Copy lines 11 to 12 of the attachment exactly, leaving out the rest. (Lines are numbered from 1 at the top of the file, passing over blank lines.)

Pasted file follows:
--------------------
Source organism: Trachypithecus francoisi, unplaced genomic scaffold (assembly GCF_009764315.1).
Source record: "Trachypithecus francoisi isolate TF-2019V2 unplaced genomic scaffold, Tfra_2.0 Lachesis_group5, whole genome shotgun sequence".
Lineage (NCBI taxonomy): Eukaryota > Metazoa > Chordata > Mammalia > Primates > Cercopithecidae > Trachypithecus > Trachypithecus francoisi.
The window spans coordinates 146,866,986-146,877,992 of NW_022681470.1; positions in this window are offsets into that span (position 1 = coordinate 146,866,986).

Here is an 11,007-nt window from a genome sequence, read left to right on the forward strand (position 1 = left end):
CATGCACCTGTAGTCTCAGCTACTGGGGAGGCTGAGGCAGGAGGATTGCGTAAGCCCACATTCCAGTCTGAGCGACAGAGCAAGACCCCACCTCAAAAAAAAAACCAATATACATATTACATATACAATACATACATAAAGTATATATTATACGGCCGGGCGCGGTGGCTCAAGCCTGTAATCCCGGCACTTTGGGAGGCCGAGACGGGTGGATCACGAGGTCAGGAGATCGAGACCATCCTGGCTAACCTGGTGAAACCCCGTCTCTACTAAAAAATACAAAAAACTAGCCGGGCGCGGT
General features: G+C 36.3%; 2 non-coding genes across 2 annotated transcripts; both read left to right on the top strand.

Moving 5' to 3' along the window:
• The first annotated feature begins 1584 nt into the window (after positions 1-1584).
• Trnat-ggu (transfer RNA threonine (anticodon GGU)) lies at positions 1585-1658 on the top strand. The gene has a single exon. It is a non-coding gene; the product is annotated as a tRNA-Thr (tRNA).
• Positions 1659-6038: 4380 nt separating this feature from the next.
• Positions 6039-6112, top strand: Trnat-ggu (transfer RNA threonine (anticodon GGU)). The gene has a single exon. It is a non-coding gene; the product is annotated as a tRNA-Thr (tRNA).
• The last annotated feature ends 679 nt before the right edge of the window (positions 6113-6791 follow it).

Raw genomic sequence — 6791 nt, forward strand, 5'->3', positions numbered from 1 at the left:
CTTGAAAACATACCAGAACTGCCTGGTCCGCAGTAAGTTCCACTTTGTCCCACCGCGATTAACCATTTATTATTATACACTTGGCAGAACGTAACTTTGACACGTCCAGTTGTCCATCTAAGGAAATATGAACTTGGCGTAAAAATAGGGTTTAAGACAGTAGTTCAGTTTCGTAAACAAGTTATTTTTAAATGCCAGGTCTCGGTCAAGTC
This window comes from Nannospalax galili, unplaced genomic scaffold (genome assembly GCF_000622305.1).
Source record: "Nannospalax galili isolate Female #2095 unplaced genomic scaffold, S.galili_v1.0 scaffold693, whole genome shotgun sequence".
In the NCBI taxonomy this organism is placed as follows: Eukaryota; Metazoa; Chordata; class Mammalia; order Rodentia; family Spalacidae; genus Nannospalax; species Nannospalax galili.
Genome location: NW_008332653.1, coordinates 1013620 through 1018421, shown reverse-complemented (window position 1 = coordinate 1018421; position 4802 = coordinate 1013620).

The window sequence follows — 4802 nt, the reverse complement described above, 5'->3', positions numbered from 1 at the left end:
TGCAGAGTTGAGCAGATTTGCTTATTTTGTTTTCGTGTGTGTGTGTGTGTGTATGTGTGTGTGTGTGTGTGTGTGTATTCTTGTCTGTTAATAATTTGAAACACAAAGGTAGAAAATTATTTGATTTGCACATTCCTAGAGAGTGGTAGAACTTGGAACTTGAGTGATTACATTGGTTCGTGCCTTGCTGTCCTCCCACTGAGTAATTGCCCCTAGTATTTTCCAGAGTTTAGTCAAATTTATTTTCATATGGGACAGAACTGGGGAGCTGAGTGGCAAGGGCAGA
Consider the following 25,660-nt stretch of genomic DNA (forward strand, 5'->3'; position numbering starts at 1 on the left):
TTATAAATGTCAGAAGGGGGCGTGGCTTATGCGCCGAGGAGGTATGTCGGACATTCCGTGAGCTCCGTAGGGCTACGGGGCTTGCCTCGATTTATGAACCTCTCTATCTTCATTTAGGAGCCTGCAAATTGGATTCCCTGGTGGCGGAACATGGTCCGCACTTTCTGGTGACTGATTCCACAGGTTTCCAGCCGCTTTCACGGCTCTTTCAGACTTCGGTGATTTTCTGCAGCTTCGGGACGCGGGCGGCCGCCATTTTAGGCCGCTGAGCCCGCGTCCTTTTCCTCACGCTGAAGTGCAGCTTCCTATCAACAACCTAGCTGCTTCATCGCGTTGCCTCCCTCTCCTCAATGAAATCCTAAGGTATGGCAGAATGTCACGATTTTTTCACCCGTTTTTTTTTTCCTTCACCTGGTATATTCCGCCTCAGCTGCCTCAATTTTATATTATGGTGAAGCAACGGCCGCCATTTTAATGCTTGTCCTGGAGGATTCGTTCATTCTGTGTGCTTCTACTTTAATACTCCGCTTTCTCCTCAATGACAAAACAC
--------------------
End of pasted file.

• Positions 1659-6038: 4380 nt separating this feature from the next.
• Positions 6039-6112, top strand: Trnat-ggu (transfer RNA threonine (anticodon GGU)). The gene has a single exon. It is a non-coding gene; the product is annotated as a tRNA-Thr (tRNA).